|Newspaper Title||Alexandra Times|
CHAPTER VI. Larkin's plan of revengo and murder had been well laid, and nothing but the provl. dential digression of Ellinor from the track, to pluck the soarlet flowers of the Range, had prevented it from being fatal to Fred. Howard, as well as to poor Mr Beveridge. It was his forged letter, a copy of which Ellinor had picked up under the tree, that had drawn the charitable squatter from his home on that lovely Ohristmas morning, and the villain had timed his work well so that his revenge should be a double one. He hated Frederick Howard as a mean spirit must hate all that is noble, and good, and opposite to itself-hated him with the hatred of envy which even demons must feel if they discover a virtue which they can envy but are incapable of feeling. And, besides, Frederick had stepped between him and his early affection for Janio Beveridge, and the humiliation of his snoposed rival would at least be a balm to hisdisapnointment. For he had no chance with the petted child of Wongawarra. She considered him so entirely beneath her that his expressed feel ings were an insult; and so, with every bitterness of heart of which bad humanity is capable, George Larkins set about revenging, at one stroke, the insult put upon him by Mr Beveridge at the moment of his die. graced dismissal, and the proud bearing of Fred Howard. He had found out the hour at which Frederick was expected to join the party at the station, and laid his plans accordingly. It was Fred's horses' feet that Ellinor had heard'coming over the range, and Fred was the first who passed the road after Larkins had fired the fatal shot, and, with natural hsrror, had dismounted and tried to lift up the dead mn, and turn him to a more easy position. Finding that he was really gone past all help, Fred stood beside the corpse in a maze of horror and wonder, when Larklns appeared, and, with paeolonato insult, accused him of the murder.' And so, whileo Ellinor was'lybig inshenible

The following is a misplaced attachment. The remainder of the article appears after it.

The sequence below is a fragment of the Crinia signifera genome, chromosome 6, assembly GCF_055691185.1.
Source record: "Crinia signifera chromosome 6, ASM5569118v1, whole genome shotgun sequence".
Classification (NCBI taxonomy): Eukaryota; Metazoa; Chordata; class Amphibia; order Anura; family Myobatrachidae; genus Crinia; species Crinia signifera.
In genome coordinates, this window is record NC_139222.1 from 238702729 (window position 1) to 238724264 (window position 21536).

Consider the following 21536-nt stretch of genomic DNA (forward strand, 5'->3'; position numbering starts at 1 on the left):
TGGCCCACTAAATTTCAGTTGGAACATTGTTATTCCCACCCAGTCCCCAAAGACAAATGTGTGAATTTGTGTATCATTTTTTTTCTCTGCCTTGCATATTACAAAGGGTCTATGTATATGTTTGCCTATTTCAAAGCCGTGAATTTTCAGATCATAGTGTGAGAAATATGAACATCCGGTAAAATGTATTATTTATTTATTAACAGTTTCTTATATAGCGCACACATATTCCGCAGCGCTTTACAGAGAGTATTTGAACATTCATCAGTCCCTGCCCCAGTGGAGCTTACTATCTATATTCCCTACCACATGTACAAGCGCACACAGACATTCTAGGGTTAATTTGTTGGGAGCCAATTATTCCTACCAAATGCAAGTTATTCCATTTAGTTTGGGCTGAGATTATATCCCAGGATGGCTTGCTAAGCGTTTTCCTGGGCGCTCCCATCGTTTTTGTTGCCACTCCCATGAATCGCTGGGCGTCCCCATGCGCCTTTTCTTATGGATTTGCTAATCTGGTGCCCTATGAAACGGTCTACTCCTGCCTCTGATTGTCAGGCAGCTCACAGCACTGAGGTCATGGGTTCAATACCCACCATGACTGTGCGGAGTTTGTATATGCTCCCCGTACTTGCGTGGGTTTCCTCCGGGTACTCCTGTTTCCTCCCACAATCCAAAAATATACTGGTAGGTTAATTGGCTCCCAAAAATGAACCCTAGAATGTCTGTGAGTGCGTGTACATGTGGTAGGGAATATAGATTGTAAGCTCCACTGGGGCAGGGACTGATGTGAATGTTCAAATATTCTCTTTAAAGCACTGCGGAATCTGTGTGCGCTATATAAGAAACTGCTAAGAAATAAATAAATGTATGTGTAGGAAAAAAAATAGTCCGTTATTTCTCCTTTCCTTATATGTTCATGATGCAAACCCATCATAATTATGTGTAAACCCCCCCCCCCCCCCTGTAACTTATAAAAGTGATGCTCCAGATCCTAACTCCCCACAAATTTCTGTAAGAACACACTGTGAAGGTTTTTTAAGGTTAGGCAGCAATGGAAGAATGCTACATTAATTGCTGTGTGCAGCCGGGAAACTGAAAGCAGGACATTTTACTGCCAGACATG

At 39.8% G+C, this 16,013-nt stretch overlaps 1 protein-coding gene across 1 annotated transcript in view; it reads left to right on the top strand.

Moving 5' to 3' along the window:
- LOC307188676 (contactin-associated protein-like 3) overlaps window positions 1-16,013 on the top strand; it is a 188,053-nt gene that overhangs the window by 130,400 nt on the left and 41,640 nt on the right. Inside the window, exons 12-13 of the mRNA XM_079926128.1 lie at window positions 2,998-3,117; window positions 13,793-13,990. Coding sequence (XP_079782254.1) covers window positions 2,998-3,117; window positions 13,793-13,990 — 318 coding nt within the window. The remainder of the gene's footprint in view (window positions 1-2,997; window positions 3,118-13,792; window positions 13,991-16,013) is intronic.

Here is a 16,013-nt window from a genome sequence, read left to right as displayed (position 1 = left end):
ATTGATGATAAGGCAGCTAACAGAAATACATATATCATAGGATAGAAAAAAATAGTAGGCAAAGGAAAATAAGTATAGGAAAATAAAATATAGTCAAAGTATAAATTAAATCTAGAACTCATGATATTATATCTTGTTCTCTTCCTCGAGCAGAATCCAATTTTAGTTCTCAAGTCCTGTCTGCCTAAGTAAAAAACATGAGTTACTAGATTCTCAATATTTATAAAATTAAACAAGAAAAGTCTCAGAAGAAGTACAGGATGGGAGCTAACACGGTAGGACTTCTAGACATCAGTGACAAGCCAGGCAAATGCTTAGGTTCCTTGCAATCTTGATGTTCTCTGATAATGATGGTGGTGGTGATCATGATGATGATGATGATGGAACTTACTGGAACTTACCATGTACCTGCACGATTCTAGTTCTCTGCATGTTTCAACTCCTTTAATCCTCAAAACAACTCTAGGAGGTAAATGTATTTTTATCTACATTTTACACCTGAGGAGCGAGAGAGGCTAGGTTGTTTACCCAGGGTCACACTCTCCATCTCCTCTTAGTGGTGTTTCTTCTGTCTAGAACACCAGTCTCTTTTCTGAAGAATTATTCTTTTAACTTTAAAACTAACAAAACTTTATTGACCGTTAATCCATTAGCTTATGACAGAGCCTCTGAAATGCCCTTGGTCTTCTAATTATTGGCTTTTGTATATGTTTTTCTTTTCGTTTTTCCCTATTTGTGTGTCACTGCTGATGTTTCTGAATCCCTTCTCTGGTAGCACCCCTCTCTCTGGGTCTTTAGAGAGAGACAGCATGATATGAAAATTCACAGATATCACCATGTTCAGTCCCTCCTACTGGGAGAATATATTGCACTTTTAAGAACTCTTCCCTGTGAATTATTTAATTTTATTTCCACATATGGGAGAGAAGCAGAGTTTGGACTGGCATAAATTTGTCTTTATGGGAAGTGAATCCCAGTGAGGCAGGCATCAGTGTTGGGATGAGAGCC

under the tree, George Larkins had gathered assistance from the station, and the corpse was carried home to Wongaiwarra-a solemn sight that s:r,ny Christmise morning. Frederick Howard followed on liko a man in abewildering dream, guarded,' owever, by the denionstrative Larkions. It:washe Ito /who had denpathed ,a messebger to the nearest polloe station, and who arranged the tableau that haul nearly killed Ellinor Beveridge when she stepped from the veran. dah and witnessed it, It was days after, when the first pain of a gr-at desolation had passed from Wonga. warra-when the dead father had been carried away, and laid to sleep beside his last wife-that Ellinor sat beside her be loved husband under the vine-shaded veran dah, and told the subdued Janie the story of her life. Dusk was fallingdown mistily on the Goulburn, and the soft moonlight was beginning to spread faintly over the grassy plain, and glimmer on Wongawarra Creek. The lonely curlew was screaming down the river, and the monotone of the strange mopoko sounded for away in the forest, when Ellinor, holding her husband's hanl in hers, told Janilhow she had won and lost him. How, long ago, their widowed father left an only child at a quiet school in fair Eng. land; and how Frederick Howard had stolen and kept for sixteen long years a heart that had never strayed from him. flow they were marriodhby stealth, and she returned to her school while he went to the far away land of gold to win a home for his bride. How she chafed at her father's second marriage and refused to share a roof with his new wife, and then how she went out in the world and taught those accomplishments for a living that she had learnol at school. And then she told, with falling tears, that Frederick Howard proudly kisoe away, how rumor had severed her from her distant husband-how she had heard that another love had driven her memory out of his heart -how she hid from his letters and refused to be comforted-until at length her step. mother's death brought her to WVongawarrn, to lose her good father and find a long lost husband. "An entirely your own, my darling Ellinor, as when we parted on our bridal day I Never for one moment, my beloved wife, has my heart strayed from you to the side of any woman-never, never I ' And Janie rose quietly from the side of the wedded lovers, and stole from the shadowed verandah unnoticed ; while night, full of the music of nature-full of breeze. rustlld ounds, and the far cries of birds, and the ripple of flowing water-closed around Wonvawarra.